As a die-hard car nut raised on a diet of Top Gear and Gran Turismo, when it came to purchasing my first car, I was set on something reasonably quick, engaging to drive and most importantly, having a manual gearbox. After more late nights trawling through internet classifieds than I’d like to disclose, I found this 2005 Integra Type S in Milano Red, and, as luck would have it, was located in the same suburb as me! It was also the cheapest Type S in NSW, so it was just within the upper reaches of my uni student budget. For a 2005 model, the Type S was pretty well equipped. In line with performance Honda tradition, a six-speed manual transmission was the only option for shifting cogs. Leather seats, a sunroof, rear parking sensors and a 6-stacker CD player came as standard. I quickly upgraded the stereo to one with a reversing camera as the rear visibility is almost non-existent when backing up. Three and a half years later and the Type S continues to put a big smile on my face with the way it drives. It’ll do 0-100 in 6.5 seconds, which was considered reasonably fast in 2005, and still feels quick enough today. This sensation is made all the more exhilarating when VTEC kicks in at 6000rpm. The change in cam profile is very noticeable, and like most N/A Hondas, you really have to work the engine to unlock this performance. It’s tremendously addictive. The real jewel in the Type S’s crown is the way it attacks corners. This is a hard riding car, make no mistake, and the stock suspension will make sure your spine picks up everything from potholes, to speedbumps, much more than an average small hatchback. The upshot of this is an engaging feel which rewards keen drivers on a good b-road blast. Even without the limited slip diff of the Type R, the Type S gives a lot of confidence in its levels of grip when combined with ContiSport MC5 tyres. For the most part, the gearbox has a really solid feel to it. There’s a great sense of satisfaction that comes from rowing the gears when you’re out of the city. A well-known fault of the Type S’s 6-speed transmission is the shift from 2nd to 3rd gear often crunching, and my car is no exception. Forums will point to various fixes like changing the transmission fluid, but I’ve found putting effort into the shifts (i.e. driving it properly) is the best remedy. As my Type S nudges closer to the 200,000km mark, I’ve been nothing short of impressed by its reliability. It’s never left me stranded. Apart from the usual wear and tear, the only major work I’ve done is replacing the worn engine mounts to the more track-focused HardRace units. After growing tired of the front headlights becoming cloudy, I ordered a new set of Mars Performance Halo lights which dramatically improved the aesthetics of the car. I’ve attempted to install various performance parts with not much luck, with my mechanic informing me that Honda had a habit of changing parts every two or so years, so even if a part was ‘DC5 compatible’, there’s no guarantee it’ll fit or not require heaps of other supporting parts. A design flaw of the DC5 generation of Integras is the tail light gaskets leaking water into the boot. I discovered this when my spare tyre well became more like a swimming pool after a particularly brutal storm. New gaskets and rust-proofing was promptly undertaken. My main gripe with my Type S is how poorly the red paint has lasted. Honda calls the shade ‘Milano Red’, but these days it looks like ‘Milano Pink’ from fading in the sun. Unfortunately I’ve also seen the same results with Jazz’s and Accord Euro’s, so my advice is to stay away from this colour if you’re looking to buy a Honda. You might not think of a coupe as a very practical car, but the packaging of the DC5 (FWD, front engine) means the boot is surprisingly large, especially with the rear seats folded down. I’ve fitted everything from the non-folding deck chairs my mum impulse-bought on Facebook marketplace to two full-size cellos. On one occasion I was even able to give three mates a lift, and fit their luggage in the boot. I sometimes wonder what the Integra would be like if it was still made today. It would probably have a bit more power, a lot more tech, and a heavier kerb weight as a result. But, if the current FK8 Civic Type R is anything to go by, it shows Honda can still make a hardcore sports car which can appeal to the inner child within all of us. Simply put, I can’t imagine a better first car for the money.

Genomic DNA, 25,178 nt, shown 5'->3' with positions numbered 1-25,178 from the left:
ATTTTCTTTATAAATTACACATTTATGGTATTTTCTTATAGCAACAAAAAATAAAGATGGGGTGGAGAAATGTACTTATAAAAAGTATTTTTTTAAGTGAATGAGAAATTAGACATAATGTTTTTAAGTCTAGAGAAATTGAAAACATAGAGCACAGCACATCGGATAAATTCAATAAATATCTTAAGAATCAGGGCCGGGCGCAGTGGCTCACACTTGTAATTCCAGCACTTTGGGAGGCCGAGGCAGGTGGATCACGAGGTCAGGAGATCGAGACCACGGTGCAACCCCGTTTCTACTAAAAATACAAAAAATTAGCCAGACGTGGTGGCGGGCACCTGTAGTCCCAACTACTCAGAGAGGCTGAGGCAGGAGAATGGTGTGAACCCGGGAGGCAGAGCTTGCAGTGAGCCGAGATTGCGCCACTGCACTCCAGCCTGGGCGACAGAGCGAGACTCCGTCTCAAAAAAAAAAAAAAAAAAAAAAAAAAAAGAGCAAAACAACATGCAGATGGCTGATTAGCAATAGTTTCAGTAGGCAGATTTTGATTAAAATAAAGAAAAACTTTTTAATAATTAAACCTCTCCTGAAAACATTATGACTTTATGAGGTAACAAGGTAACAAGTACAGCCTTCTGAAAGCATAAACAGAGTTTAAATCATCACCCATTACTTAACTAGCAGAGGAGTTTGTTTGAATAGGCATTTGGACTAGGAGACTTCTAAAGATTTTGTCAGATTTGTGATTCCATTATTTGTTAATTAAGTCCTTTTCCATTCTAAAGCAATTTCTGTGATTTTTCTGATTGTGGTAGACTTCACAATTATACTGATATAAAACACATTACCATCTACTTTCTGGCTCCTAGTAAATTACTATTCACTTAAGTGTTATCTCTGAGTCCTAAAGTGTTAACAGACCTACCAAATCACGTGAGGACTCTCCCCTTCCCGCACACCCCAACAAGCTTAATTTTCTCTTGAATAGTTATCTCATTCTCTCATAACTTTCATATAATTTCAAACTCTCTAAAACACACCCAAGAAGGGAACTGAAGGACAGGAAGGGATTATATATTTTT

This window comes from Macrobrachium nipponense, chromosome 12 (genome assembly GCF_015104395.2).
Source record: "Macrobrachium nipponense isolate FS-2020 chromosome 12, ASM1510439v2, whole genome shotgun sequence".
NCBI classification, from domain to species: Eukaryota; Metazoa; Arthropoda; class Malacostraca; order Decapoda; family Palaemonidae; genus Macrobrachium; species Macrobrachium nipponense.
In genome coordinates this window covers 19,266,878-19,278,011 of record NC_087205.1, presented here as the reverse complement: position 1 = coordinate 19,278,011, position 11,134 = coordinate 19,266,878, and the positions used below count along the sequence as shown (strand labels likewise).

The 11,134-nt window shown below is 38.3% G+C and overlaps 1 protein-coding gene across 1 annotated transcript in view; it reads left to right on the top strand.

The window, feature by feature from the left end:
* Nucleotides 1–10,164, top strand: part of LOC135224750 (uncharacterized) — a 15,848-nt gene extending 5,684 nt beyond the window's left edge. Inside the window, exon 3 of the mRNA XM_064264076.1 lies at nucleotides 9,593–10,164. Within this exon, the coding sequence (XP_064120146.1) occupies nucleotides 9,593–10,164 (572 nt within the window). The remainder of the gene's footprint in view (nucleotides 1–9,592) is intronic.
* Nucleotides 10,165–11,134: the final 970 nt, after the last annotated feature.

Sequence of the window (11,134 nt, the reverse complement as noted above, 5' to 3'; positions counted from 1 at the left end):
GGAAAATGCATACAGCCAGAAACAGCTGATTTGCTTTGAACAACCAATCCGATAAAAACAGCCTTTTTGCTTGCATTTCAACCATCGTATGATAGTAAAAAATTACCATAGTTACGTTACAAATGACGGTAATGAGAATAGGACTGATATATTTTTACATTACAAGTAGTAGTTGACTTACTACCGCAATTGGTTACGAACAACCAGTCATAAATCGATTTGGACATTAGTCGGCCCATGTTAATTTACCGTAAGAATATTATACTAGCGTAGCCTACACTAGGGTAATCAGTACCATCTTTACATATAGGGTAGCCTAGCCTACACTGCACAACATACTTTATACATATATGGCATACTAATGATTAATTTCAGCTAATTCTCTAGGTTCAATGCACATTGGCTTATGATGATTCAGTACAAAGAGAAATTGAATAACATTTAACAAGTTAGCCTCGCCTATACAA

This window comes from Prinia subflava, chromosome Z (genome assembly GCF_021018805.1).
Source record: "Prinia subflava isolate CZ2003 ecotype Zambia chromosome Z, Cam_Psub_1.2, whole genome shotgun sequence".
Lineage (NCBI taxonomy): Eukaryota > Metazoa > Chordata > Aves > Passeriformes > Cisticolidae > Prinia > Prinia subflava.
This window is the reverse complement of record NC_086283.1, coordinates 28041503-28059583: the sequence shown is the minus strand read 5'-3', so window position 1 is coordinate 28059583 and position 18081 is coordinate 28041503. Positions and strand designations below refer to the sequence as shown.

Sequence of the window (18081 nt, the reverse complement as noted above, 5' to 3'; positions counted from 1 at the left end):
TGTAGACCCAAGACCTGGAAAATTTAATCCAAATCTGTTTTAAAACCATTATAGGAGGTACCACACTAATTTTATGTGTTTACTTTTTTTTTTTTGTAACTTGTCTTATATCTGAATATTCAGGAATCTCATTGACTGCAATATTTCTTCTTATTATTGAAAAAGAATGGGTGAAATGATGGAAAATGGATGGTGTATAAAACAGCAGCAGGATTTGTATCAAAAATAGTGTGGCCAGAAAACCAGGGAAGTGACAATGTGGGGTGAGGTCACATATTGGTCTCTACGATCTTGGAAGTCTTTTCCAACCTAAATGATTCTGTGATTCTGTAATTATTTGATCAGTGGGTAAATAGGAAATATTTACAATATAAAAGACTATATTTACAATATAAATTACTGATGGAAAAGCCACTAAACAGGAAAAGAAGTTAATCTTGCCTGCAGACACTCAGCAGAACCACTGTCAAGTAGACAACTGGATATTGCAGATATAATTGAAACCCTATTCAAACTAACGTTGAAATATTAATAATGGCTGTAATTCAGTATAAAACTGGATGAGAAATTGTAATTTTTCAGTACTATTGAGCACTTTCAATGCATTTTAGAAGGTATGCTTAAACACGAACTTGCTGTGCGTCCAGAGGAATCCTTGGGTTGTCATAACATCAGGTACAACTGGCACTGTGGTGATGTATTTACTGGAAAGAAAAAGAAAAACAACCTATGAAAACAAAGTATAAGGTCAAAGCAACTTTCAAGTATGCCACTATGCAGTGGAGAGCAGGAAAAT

2008 Honda Accord Euro Luxury Navi review